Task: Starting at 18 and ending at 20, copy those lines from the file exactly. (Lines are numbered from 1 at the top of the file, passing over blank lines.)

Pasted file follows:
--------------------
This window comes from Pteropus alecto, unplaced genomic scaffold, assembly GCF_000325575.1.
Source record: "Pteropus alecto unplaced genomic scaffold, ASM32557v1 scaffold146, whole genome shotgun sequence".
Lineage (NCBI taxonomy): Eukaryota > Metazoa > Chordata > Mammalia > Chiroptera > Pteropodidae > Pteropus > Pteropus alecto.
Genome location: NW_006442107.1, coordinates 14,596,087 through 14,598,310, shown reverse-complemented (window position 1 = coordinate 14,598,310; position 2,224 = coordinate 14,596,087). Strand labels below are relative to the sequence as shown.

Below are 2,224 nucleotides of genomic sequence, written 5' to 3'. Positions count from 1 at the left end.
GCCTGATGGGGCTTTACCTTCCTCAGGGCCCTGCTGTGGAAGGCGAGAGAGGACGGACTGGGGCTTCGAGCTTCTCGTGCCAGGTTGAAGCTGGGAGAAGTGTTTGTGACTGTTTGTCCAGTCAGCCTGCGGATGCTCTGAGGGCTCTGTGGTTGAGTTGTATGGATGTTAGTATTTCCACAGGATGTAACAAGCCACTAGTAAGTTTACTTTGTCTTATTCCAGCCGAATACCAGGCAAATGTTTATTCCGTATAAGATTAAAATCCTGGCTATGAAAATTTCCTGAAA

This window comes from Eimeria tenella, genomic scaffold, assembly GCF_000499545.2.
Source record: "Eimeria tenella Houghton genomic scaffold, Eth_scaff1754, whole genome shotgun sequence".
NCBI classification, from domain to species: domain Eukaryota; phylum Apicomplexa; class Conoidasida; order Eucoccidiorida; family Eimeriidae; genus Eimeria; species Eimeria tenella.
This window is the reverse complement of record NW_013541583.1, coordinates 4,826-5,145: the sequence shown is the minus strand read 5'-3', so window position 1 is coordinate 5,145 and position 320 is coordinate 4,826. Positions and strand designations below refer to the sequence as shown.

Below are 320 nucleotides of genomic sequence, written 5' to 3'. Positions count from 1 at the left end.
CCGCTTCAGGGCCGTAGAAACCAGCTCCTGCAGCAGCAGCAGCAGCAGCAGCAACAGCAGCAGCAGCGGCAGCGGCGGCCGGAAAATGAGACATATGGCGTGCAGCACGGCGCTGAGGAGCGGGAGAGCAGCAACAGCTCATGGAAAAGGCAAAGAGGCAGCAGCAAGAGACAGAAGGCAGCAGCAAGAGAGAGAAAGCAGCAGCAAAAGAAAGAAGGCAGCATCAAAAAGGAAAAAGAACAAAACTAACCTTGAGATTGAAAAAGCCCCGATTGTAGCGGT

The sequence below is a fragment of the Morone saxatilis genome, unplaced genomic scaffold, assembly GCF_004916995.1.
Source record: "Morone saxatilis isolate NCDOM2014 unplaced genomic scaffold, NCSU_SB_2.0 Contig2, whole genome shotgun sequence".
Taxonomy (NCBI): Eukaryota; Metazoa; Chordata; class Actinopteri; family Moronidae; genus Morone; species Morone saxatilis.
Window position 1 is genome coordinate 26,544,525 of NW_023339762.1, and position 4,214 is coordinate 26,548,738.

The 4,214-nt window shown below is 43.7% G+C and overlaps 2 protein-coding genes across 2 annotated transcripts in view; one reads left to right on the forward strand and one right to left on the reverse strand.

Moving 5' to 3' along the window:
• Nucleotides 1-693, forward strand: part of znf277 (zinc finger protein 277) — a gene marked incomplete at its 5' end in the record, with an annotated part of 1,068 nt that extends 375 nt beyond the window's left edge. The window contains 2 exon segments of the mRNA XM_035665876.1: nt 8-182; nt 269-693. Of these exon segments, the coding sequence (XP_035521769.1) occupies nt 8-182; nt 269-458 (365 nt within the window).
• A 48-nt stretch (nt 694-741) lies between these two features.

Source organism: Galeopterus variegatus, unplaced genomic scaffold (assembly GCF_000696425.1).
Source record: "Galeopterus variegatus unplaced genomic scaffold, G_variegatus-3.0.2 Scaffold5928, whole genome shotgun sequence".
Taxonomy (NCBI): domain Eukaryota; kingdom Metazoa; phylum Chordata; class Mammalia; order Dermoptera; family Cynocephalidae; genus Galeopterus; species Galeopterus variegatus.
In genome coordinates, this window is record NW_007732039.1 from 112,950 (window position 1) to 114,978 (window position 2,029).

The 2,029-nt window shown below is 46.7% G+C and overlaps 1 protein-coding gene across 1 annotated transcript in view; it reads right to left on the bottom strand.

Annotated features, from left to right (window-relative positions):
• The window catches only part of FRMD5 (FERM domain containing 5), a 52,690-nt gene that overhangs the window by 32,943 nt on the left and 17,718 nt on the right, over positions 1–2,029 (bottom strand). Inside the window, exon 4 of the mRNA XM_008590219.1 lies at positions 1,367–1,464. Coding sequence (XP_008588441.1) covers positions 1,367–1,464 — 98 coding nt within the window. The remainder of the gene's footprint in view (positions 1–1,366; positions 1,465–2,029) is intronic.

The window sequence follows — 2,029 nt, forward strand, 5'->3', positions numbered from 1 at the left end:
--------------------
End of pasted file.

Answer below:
Moving 5' to 3' along the window:
• Nucleotides 1-693, forward strand: part of znf277 (zinc finger protein 277) — a gene marked incomplete at its 5' end in the record, with an annotated part of 1,068 nt that extends 375 nt beyond the window's left edge. The window contains 2 exon segments of the mRNA XM_035665876.1: nt 8-182; nt 269-693. Of these exon segments, the coding sequence (XP_035521769.1) occupies nt 8-182; nt 269-458 (365 nt within the window).
• A 48-nt stretch (nt 694-741) lies between these two features.